And that was just what happened on the track. Afterwards, NBC opted to interview the American media darling Richardson, who chose to rant about her status as the sixth-fastest woman in history (despite the fact that the second and third-fastest women in history had just obliterated her). The resulting screenshot (which is still Richardson’s profile photo on Twitter as of this writing) was a neat microcosm of the women’s 100 in 2021. Richardson received the attention, but the glory – and the last laugh – went to the Jamaicans.

Headline of the Year

Okay, we’re biased, but it was still pretty cool that Jonathan Gault predicted the perfect headline for the men’s 1500 at the Olympic Trials two weeks ahead of time:

LRC DUCK, DUCK, GOOSE: Cole Hocker Takes Down Matthew Centrowitz to Win Men’s 1500 as Yared Nuguse Grabs 3rd

Heartbreak of the Year: Leah Falland at the Olympic Trials

In 2016, Leah Falland was in third place in the US Olympic Trials steeplechase final with just a lap and a half to run when she landed awkwardly and ruptured her already-torn plantar fascia, causing her to fade to last place. Over the next four years, as Falland dealt with a litany of injuries she raced just one steeple.

But in 2021, everything finally came together again for Falland. She was healthy, and though it had taken five years, she was as fit as she was in 2016 when she had been, at the time, the third-fastest US steepler ever. The final chapter of Falland’s comeback story was supposed to come at the Olympic Trials. Once again, she was in the top three with two laps to go. And once again, disaster struck. First, Falland clipped a barrier and fell. Remarkably, she picked herself up and was back in the top three at the bell. But Val Constien was too good over the last lap, and Falland ran out of gas, finishing 9th.

Falland’s comeback story is genuine – she didn’t need to make the US Olympic team to prove that. But that didn’t make her heartbreak on the night of June 24 any less real.

LRC Emma Coburn, Courtney Frerichs Go 1-2 as Val Constien & Leah Falland Show the Beauty & Agony of the Olympic Trials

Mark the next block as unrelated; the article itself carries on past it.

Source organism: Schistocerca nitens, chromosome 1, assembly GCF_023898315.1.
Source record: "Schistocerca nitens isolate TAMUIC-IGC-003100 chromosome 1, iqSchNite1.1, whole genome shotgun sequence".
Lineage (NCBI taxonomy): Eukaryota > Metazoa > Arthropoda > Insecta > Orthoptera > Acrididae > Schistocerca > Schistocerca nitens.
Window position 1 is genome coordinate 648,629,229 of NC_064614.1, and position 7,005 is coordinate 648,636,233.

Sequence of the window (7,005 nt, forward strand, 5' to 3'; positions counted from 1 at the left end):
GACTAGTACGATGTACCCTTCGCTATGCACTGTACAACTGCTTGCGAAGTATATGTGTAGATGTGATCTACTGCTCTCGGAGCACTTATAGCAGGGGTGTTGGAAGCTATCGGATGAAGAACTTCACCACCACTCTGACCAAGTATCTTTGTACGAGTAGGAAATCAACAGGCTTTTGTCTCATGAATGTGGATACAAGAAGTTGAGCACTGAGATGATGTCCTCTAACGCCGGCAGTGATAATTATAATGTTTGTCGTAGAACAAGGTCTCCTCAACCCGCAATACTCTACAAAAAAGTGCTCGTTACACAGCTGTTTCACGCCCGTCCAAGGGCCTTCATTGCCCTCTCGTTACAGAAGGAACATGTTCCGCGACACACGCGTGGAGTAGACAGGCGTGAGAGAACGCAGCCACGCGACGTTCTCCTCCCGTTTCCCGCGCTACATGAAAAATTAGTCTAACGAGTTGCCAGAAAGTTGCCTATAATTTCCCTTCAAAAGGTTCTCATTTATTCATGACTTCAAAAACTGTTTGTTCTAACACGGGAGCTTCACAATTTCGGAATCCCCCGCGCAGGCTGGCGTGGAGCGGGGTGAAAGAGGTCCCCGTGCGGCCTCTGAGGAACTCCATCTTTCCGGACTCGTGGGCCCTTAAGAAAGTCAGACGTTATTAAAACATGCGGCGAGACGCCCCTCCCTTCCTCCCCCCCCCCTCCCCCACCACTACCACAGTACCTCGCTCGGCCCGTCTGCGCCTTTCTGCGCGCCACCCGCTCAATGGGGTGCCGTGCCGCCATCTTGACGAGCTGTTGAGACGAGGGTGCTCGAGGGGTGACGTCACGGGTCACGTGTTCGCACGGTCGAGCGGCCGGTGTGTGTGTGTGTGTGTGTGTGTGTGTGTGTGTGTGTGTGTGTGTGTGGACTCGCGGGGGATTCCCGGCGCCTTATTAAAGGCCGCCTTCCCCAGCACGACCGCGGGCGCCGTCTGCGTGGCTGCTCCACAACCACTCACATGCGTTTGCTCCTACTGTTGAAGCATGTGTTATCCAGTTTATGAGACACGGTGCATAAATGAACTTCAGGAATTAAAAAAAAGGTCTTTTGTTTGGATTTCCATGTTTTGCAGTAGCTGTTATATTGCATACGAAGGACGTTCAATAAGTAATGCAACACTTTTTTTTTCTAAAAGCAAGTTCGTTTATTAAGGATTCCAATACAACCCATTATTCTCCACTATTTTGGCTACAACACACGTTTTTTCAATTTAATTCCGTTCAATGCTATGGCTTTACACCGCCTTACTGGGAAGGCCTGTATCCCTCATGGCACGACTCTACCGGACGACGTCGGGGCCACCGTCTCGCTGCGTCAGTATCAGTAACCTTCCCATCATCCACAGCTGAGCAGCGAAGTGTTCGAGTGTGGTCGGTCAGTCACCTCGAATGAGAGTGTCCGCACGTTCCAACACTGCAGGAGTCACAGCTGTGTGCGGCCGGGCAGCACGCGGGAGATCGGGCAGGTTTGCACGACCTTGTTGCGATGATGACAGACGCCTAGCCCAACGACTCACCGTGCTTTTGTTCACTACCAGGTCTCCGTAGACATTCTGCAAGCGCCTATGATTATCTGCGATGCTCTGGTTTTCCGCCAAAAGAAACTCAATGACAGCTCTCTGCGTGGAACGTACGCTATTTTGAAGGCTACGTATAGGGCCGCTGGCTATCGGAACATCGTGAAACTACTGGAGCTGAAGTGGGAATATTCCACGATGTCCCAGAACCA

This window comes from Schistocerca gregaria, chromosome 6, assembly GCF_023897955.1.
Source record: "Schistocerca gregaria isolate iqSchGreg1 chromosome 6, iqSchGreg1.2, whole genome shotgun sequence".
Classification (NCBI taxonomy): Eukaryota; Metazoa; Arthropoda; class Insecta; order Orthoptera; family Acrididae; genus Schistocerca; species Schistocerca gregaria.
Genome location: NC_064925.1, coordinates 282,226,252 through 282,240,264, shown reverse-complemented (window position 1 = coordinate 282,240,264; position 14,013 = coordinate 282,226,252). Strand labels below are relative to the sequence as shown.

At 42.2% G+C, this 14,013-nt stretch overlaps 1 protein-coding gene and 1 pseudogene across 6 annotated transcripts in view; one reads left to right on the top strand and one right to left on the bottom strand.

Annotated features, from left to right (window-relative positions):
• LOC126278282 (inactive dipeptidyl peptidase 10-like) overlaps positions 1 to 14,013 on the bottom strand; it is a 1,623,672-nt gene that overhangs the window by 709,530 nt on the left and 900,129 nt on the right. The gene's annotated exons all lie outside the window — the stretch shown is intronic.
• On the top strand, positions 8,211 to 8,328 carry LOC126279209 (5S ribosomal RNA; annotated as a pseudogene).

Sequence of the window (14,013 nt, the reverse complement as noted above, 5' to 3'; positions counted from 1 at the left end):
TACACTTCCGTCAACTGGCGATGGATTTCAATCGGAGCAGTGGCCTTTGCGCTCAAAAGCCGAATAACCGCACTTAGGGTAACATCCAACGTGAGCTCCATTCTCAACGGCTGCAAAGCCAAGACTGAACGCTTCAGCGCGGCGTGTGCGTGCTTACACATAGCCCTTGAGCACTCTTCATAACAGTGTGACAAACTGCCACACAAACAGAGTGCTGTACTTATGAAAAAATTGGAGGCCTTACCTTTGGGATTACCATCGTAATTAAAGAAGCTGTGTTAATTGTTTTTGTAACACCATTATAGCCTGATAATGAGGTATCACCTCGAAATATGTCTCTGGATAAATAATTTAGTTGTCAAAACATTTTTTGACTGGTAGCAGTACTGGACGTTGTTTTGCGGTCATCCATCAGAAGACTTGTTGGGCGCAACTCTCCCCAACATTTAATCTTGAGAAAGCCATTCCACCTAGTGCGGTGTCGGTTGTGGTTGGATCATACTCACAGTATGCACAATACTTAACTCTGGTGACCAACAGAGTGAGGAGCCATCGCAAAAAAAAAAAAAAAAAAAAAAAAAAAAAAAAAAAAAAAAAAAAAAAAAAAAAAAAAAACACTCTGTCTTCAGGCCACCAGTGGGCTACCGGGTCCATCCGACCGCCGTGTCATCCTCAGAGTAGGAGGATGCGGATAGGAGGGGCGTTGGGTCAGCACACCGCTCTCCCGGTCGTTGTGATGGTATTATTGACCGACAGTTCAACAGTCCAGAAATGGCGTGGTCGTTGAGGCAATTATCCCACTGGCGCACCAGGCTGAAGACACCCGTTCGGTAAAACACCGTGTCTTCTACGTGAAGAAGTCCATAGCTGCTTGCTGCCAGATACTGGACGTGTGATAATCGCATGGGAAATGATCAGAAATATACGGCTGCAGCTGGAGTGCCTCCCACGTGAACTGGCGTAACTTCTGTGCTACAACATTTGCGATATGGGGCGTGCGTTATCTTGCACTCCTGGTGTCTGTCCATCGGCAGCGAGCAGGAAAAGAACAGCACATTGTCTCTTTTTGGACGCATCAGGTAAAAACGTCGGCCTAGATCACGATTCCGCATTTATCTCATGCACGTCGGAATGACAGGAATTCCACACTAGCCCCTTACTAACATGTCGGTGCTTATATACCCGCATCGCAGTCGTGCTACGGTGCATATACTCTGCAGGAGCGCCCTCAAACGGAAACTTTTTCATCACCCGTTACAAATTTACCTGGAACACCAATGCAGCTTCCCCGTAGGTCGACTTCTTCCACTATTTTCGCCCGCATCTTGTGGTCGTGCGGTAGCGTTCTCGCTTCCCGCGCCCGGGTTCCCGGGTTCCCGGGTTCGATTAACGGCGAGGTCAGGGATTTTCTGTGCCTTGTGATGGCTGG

Steve Prefontaine Award: Courtney Frerichs

Prefontaine was known for his gutsy racing performances and Courtney Frerichs did her best Prefontaine impression at the Olympics in the steeplechase. She seized the lead in the Olympic final and dropped the entire field with a lap to go. She wasn’t supposed to win gold, but with 400m to go, the gold was hers for the taking. It had the LetsRun.com crew that wasn’t in Tokyo on their feet screaming at the TV. In the end, just like Prefontaine at the 1972 Olympics, it didn’t result in gold for Frerichs, but she got the silver, and goosebumps for all American distance fans.

LRC Courtney Frerichs Goes for Gold and Rewarded With Silver as Peruth Chemutai Gets Surprise Gold

Coaching Accomplishment of the Year: BYU Wins NCAA DMR & XC Titles Three Days Apart

When it came to the hybrid NCAA indoor track/cross country season last winter, the top distance schools were forced to choose which championship meet to prioritize. Oregon and Arkansas chose NCAA indoors. Pretty much everyone else chose NCAA XC. And then there were the BYU women, whose coach Diljeet Taylor chose to chase after both, dividing her team into two different training groups for the duration of the season.

The decision was dictated, in part, by the eligibility situation of the team’s top runners: Courtney Wayment and Olivia Hoj had indoor but no XC; Whittni Orton and Anna Camp Bennett had XC but no indoor. And somehow, it worked out perfectly. On March 12 in Fayetteville, Wayment anchored the BYU women to the NCAA DMR title. The next day, she won the individual 3k title. And two days after that in Stillwater, the Cougars won their first NCAA team title since 2002. For a team to have the depth of talent to contend at both championships and to then go out and win at both championships is a testament to the culture of success Taylor and her athletes have built in Provo. It is safe to say we’ll never see a weekend like that again.

LRC BYU Women Cap Weekend For The Ages With 1st NCAA XC Title Since 2002, Alabama’s Mercy Chelangat Wins Individual Crown

Like Father, Like Son Like Mother, Like Daughter

On June 12, Elly Henes capped off a great career at NC State in style by winning the NCAA women’s 5000 title. It was the first individual NCAA women’s title for NC State since 1991 when Henes’ mom and coach, Laurie, won the 5000.

On November 20, NC State captured its first NCAA women’s cross country team title in the 29th year of Laurie Henes coaching at NC State. Congrats.